Pickleball. Have you heard of it?
Makes me think of charades. Two words. First word. Sounds like tickle. Pickle. Second word. Sounds like wall. Ball. Pickle, ball. Pickleball.
It’s a game. Sort of a cross between badminton, tennis, and ping-pong. It is played on a badminton-sized court, which is about one-third the size of a tennis court, with paddles and a ball that is similar to a wiffle ball. The net is two inches lower than a net on a tennis court. The ball moves about one-third the speed of a tennis ball. It is supposedly easy to learn, but can develop into a quick, fast-paced game for experienced players.
I’ve been hearing about pickleball here and there. When the improvements were done at Lincoln Park last year, pickleball courts were built, complete with lights for playing at night.
I read that indoor pickleball happens at the Lincoln Park Barn during the winter months.
I also know that it’s a quickly growing sport, especially among the retiree set. Easy to learn. Fast-paced. Can be played out-of-doors, free-of-cost. Can be played at night under the lights. Can be played indoors during the winter. Is doable as singles or doubles.
I think I want to try this game.
I dabbled in tennis, as a kid, and then again in my twenties. I liked it, but it was obvious that I would never be that good at it because I’m not very fast on my feet and there is a lot of area to cover on a tennis court. Consequently, I got into racquetball, which is similar but has a smaller court. I do alright in racquetball, even without being a fast mover. I play racquetball three times a week, usually with my friend Jim.
Lucky Jim. I’m going to get him to try pickleball with me.
We’re not looking to replace our racquetball time with another sport. And we’re not of retiree age (yet). But I can totally see us riding our bikes to the courts on late summer evenings to play a little pickleball under the lights.
And maybe we’ll win the Pickleball National Championship 60+ age group if we start playing now.
Jim’s birthday was this month. Lucky Jim. He got a pickleball paddle and some wiffle balls for a gift. I got a little gift for myself, too–a pickleball paddle.
I did some quick research on paddles before buying them. Fortunately, Sports Authority had a few in stock. An employee there said they’ve been selling like crazy. They were out of official pickleball balls, but they are similar enough to wiffle balls so I bought a bag of three wiffle balls.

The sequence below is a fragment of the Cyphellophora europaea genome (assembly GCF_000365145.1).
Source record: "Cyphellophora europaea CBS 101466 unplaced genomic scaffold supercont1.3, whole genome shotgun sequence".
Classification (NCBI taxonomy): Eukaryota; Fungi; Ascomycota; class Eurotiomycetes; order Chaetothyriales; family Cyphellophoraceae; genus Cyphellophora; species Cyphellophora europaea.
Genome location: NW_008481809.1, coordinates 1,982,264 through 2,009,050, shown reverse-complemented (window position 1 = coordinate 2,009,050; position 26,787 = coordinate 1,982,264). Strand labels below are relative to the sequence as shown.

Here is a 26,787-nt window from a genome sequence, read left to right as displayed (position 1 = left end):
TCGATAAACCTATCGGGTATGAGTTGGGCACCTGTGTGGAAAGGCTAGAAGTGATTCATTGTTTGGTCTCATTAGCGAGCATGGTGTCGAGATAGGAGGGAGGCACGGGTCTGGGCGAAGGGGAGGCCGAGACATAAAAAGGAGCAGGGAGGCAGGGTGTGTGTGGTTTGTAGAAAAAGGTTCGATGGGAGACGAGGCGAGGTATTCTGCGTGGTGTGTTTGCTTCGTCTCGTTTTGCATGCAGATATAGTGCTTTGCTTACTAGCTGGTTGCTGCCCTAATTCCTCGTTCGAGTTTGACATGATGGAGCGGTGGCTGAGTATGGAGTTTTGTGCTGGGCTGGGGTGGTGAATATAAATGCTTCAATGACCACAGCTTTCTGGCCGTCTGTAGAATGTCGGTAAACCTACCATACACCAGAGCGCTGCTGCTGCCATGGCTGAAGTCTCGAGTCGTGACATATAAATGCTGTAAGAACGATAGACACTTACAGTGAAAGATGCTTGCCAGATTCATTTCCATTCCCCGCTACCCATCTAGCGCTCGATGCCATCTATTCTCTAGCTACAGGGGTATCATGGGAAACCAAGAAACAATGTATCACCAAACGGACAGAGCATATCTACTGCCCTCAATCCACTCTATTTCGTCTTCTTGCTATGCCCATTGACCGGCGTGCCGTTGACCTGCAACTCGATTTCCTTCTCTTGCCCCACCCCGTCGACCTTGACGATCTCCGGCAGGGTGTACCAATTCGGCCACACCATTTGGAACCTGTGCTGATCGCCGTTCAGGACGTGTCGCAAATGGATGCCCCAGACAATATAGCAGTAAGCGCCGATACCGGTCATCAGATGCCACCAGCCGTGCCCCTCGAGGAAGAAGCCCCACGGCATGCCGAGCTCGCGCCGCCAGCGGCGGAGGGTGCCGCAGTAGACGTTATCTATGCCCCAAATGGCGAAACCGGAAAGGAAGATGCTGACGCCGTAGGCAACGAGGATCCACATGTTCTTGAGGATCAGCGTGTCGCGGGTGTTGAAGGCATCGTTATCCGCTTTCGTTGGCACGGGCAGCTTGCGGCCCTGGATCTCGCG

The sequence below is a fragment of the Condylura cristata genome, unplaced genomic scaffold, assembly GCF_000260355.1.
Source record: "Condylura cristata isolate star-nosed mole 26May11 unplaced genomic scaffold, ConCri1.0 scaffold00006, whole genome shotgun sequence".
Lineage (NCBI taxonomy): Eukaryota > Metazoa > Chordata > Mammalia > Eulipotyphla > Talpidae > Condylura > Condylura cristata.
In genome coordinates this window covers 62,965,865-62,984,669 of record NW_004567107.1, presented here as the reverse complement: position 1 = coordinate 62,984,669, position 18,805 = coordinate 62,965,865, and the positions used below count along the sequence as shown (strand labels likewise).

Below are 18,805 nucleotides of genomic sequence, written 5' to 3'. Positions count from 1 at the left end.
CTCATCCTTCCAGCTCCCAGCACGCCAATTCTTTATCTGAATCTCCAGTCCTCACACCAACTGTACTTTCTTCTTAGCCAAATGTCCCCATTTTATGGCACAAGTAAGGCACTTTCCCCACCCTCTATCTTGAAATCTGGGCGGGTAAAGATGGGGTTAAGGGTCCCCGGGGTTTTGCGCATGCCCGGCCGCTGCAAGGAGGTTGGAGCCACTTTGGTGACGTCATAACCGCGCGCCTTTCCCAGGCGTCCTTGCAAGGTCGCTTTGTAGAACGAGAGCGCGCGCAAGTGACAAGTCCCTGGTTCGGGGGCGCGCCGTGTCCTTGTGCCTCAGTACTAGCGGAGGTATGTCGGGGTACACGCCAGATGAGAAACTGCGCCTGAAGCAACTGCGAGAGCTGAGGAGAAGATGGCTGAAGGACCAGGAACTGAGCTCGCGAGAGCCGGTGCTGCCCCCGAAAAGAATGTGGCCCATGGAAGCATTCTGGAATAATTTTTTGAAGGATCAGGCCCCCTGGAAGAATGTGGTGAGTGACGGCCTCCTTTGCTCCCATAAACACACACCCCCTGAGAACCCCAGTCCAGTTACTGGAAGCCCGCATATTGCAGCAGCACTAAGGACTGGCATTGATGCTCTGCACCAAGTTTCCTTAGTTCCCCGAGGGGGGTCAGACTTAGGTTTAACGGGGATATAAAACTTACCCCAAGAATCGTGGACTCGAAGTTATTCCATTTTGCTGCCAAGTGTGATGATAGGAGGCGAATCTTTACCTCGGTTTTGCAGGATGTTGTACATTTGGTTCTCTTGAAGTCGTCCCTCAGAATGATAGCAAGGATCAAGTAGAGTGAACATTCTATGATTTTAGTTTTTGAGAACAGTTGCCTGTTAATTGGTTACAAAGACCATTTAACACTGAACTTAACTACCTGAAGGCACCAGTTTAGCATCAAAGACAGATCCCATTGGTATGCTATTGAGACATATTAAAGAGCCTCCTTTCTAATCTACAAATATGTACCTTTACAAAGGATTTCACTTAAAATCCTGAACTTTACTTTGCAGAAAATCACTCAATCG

What I know about the paddles is that they come in wood or composite (graphite) material. I believe the composite paddle is slightly heavier, thereby requiring less strength to hit the ball as hard or as far as you might with a wooden paddle. There is only one size of paddle, but the handle size can vary. Larger hands do better with a wider handle. At Sports Authority, there were three different paddles to choose from. They all looked about the same to me. The one major difference was that one was “rimmed.” It had a raised edge. The others were rimless, “for increased maneuverability and faster play.” I hadn’t read anything about that online, so I decided to get one of each type.
And here’s what else I know about pickleball paddles: they’re not cheap. I couldn’t believe that they cost more–two or three times more–than a basic racquetball racquet.
I guess that means that we WILL like this sport. It’s mandatory, now that I’ve invested in two paddles.
I looked through my Parks and Rec Activity Guide and was surprised to learn that there were no pickleball classes being offered. There was, however, a number listed for Grand Junction Pickleball. Grand Junction Pickleball? There’s a club? Now I know for sure the sport is taking off. I gave the number a try and talked with a nice man named Ken. He explained that Parks and Rec does not offer classes in the winter because there is not enough indoor playing space. I will look again in the next Activity Guide that comes out in the spring.
Until then, Jim and I will try to hit the wiffle ball back and forth. We can use the outdoor courts on nice weekend days or the basketball or racquetball courts at Gold’s Gym.
Oh, and about that name Pickleball. Legend has it that the creator of the game had a dog named Pickles. Every time the ball, which belonged to the dog, was mishit, Pickles would grab it and run and hide in the bushes. They named the game for their dog’s ball, Pickle’s Ball, which became Pickleball. That’s how the story goes.
The truth, however, according to Joan Pritchard, wife of the inventor of the game, Joel Pritchard, is that the game reminded her of the Pickle Boat in crew, where oarsmen were chosen from the leftovers of other boats. (Wikipedia)
Leftovers–a little tennis, a little badminton, a dog’s old wiffle ball, some make-shift paddles.
And some more truth: the Pritchards didn’t get their dog until a few years after they invented the sport. So, the dog was named after the sport.
As the weather gets nicer and the days longer, I can start playing some real pickleball games. In the meantime, I'll stick to racquetball.